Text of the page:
Math Without Numbers

Milo Beckman. Dutton, $27 (224p) ISBN -978-1-524-74554-7
Beckman, a math prodigy who captained the New York City Math team at age 13, debuts with a playful paean to the pleasures of studying higher math. Arguing “that everything—plants, love, music, everything—can (in theory) be understood in terms of math,” he uses analogies, puzzles, and formal logic—but no equations—to tackle intriguing questions from various fields. For example, from topology, “geometry’s looser and trippier cousin,” he asks when two shapes can be considered the same, producing the surprising answer that it’s when one can be transformed “into the other by stretching and squeezing, without any ripping or gluing.” Another question revolves around infinities—namely, are some larger than others? Moving on to dimensions, he considers why structures with more than three, though nonexistent, are both theoretically possible and intellectually useful for mathematicians. Beckman’s conviction that math provides the tools to understand everything gets its best showing when he tackles abstract algebra, explaining, among a blizzard of examples, how modeling, where “math connects to the real world,” can theoretically predict the outcomes of systems like economics. Readers with an abundance of curiosity and the time to puzzle over Beckman’s many examples, riddles, and questions, will make many fascinating discoveries. Agent: Jay Mandel, William Morris Endeavor. (Oct.)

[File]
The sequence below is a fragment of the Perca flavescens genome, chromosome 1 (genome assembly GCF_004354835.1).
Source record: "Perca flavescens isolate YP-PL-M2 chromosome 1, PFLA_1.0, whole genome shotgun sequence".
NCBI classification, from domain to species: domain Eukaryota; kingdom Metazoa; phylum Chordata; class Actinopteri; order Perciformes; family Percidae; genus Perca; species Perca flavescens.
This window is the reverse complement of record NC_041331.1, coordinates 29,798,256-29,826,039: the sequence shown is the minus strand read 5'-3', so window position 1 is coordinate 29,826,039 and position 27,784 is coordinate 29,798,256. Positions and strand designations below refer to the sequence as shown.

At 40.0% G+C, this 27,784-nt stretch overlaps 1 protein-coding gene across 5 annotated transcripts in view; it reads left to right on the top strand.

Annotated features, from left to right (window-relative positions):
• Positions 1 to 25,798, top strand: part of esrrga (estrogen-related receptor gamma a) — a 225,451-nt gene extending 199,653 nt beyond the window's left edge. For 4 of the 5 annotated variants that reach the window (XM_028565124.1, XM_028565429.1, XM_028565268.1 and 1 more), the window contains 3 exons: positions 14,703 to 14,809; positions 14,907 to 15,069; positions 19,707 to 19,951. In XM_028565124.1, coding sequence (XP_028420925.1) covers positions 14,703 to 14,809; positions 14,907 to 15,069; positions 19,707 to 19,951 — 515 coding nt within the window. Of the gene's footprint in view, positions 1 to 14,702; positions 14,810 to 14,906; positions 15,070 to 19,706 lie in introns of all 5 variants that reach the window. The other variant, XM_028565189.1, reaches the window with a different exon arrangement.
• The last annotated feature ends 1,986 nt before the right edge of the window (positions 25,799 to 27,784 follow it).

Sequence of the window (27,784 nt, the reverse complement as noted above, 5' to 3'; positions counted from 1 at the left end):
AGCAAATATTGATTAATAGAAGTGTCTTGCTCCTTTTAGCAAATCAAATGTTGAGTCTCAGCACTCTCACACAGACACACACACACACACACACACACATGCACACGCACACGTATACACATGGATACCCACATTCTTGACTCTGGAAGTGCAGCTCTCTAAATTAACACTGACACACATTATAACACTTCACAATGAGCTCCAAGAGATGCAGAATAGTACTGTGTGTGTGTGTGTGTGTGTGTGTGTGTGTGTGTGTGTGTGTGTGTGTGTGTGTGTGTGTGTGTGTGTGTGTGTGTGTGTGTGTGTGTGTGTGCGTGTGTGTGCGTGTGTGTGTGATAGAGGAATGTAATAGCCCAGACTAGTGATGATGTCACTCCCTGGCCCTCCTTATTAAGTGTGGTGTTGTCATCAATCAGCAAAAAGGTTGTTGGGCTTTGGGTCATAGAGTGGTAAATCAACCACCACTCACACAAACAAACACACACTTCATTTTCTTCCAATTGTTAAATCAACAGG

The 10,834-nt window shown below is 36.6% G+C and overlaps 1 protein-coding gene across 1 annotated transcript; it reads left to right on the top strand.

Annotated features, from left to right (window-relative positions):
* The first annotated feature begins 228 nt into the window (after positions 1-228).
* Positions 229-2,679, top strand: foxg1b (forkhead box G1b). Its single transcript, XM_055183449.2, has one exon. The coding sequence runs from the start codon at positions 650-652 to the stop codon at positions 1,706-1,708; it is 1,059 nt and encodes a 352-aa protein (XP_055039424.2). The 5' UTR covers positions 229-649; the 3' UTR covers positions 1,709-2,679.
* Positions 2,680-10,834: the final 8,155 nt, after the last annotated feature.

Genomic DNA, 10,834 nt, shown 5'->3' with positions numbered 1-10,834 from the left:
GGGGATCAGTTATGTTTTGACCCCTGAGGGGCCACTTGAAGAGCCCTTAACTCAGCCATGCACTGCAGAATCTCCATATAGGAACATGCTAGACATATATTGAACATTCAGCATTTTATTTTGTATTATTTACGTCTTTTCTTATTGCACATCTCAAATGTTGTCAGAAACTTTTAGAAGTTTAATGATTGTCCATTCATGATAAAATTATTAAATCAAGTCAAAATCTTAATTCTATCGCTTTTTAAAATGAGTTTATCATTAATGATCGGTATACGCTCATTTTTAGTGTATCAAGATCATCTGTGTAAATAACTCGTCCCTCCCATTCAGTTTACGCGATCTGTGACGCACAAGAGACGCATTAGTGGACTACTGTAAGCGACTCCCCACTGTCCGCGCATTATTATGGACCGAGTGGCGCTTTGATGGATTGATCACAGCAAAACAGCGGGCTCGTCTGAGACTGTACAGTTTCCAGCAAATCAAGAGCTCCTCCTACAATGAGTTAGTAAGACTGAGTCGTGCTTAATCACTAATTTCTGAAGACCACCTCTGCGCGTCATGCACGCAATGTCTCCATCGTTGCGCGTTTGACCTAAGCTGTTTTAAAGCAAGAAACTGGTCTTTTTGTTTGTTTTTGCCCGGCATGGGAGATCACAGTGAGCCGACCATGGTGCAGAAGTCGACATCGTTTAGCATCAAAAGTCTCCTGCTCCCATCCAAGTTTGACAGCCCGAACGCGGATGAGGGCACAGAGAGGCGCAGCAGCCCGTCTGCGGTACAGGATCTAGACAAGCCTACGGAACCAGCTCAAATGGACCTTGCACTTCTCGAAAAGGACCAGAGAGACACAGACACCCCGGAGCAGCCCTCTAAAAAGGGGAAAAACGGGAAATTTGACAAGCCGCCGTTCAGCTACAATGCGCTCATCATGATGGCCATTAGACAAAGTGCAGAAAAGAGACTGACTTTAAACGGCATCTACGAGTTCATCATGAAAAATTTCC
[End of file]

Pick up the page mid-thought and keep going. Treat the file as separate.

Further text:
Reviewed on : 06/29/2020
Release date: 10/27/2020
Genre: Nonfiction
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